Reaction from the Bush and Kerry campaigns came quickly following Thursday's debate in Miami, Florida.
Supporters of President Bush and Senator Kerry wasted no time Thursday trying to convince the hundreds of journalists at the Presidential debate that their candidate came out on top in the first presidential debate of the 2004 campaign.
Even before the debate ended, they were making their case. White House Communications Director Dan Bartlett said President Bush showed U.S. voters that he understands the concerns many Americans feel about U.S. involvement in Iraq.
"I think where he demonstrated in a very personal way that he understands the consequences of war, that he understands the consequences of the decisions he makes, and then being very clear about a strategy for victory," said Mr. Bartlett. "And I think it is one of the big arguments that Kerry makes that President Bush does not understand the realities of what is happening in Iraq, and I think President Bush demonstrated he is the one that gets the casualty reports. He demonstrated you can be both realistic and optimistic about Iraq."
Democratic Senator Bob Graham of Florida says his Senate colleague John Kerry convinced American voters that there is an alternative to President Bush. "A lot of Americans who already decided to vote for President Bush withdrew that tonight and said 'I am going to give John Kerry another look.' That makes the next two debates, which will be on domestic issues where the President is dramatically less accepted by the American people that much more important," said Mr. Graham.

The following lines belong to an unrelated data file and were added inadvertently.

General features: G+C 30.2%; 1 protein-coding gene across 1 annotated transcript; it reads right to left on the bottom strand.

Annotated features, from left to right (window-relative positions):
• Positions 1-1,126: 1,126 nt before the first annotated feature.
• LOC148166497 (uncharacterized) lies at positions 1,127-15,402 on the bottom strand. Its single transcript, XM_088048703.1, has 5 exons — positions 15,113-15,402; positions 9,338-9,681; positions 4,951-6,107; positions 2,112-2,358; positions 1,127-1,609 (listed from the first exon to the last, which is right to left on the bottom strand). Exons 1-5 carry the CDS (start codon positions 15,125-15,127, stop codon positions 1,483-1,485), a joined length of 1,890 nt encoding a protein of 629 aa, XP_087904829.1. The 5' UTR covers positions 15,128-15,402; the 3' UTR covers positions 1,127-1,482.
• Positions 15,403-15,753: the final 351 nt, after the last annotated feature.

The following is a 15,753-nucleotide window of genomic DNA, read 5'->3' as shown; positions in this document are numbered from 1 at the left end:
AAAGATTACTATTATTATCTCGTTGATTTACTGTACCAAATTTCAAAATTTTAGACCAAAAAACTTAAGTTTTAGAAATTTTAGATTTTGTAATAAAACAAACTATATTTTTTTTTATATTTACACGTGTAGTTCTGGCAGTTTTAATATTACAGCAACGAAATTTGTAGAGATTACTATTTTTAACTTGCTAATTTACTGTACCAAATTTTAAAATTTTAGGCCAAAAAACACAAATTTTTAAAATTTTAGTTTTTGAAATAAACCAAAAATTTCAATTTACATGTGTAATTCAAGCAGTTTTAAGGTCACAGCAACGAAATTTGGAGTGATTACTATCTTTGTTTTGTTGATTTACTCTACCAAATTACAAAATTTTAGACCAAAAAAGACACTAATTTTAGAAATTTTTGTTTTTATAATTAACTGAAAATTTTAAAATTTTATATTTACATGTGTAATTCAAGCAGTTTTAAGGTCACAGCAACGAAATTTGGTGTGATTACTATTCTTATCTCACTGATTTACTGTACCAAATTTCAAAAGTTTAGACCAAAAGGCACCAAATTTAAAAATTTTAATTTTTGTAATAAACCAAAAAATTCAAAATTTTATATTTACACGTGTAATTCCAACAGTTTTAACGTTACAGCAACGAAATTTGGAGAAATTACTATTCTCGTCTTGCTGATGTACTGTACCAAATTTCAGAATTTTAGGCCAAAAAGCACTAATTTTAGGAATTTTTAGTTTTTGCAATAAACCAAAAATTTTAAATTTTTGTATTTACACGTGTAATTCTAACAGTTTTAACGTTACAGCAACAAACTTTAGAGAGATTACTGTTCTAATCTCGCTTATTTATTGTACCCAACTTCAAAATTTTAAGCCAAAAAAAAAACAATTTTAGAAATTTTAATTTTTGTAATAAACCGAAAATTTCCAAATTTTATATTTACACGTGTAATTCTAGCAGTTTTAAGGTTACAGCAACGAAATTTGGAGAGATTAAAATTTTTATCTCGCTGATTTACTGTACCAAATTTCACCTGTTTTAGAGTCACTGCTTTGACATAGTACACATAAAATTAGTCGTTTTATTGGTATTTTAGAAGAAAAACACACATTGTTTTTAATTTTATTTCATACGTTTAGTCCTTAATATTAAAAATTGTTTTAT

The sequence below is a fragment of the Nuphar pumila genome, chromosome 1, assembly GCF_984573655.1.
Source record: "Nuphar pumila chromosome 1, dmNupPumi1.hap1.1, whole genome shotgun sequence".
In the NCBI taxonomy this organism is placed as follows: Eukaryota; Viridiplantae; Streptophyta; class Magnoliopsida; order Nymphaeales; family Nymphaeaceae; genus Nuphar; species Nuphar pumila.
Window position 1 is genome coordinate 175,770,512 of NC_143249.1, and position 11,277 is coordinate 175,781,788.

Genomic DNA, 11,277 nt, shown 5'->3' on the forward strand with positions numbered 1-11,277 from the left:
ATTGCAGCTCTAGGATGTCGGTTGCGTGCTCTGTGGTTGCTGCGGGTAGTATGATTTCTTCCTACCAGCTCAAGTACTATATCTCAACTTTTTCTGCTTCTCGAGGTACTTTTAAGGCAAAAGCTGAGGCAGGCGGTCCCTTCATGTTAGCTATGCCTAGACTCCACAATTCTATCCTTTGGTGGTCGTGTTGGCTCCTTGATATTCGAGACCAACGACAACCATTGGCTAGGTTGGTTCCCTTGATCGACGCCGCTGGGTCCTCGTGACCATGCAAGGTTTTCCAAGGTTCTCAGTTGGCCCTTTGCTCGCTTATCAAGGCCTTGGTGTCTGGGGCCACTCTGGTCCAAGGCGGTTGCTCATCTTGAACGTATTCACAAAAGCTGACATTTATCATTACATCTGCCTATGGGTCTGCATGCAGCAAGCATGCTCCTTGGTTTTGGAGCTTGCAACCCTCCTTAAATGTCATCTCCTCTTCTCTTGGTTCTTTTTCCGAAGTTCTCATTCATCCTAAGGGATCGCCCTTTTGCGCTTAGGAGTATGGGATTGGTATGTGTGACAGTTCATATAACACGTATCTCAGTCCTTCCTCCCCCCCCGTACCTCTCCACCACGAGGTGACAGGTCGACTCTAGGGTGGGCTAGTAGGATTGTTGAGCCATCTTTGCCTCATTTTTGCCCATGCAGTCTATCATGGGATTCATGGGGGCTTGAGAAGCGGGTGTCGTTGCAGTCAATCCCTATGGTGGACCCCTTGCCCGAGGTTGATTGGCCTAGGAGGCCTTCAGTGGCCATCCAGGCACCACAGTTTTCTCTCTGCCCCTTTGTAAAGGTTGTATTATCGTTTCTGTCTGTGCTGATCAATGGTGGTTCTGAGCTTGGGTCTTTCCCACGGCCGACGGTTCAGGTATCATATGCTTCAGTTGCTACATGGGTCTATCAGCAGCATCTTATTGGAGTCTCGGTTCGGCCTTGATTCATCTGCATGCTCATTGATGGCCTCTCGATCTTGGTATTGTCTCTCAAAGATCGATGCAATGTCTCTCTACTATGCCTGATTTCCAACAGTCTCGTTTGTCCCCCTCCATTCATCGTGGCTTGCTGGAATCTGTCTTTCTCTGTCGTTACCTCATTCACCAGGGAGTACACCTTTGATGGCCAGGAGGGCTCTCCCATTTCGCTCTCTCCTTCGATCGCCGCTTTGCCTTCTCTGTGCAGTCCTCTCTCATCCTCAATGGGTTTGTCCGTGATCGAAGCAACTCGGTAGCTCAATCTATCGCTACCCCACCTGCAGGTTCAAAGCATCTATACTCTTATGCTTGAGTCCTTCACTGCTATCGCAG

While both candidates differed strongly on U.S. policy toward North Korea, the U.S. commitment to international treaties, and even the level of commitment to end the humanitarian crisis in Sudan's Darfur region, the situation in Iraq dominated the debate. Political Scientist John Fortier of the American Enterprise Institute says both men achieved their most important goal; not to make any mistakes.
"I think Senator Kerry was able to stand on a stage next to President Bush as an equal and show a manner and a character that was strong. He did not show the flip-flopping side that he has been accused of in the Bush commercials," noted Mr. Fortier. "On the positive side for President Bush, Bush was relentlessly on message as he typically is and made his points again and again that weakness and waffling in the world is not just a bad thing as a character issue, but it has consequences for allies and for the way our enemies perceive us."
Mr. Fortier says the fact that Iraq dominated a debate given over to multiple foreign policy issues is a sign that the Iraq issue has clearly emerged as the overwhelming concern of American voters this year.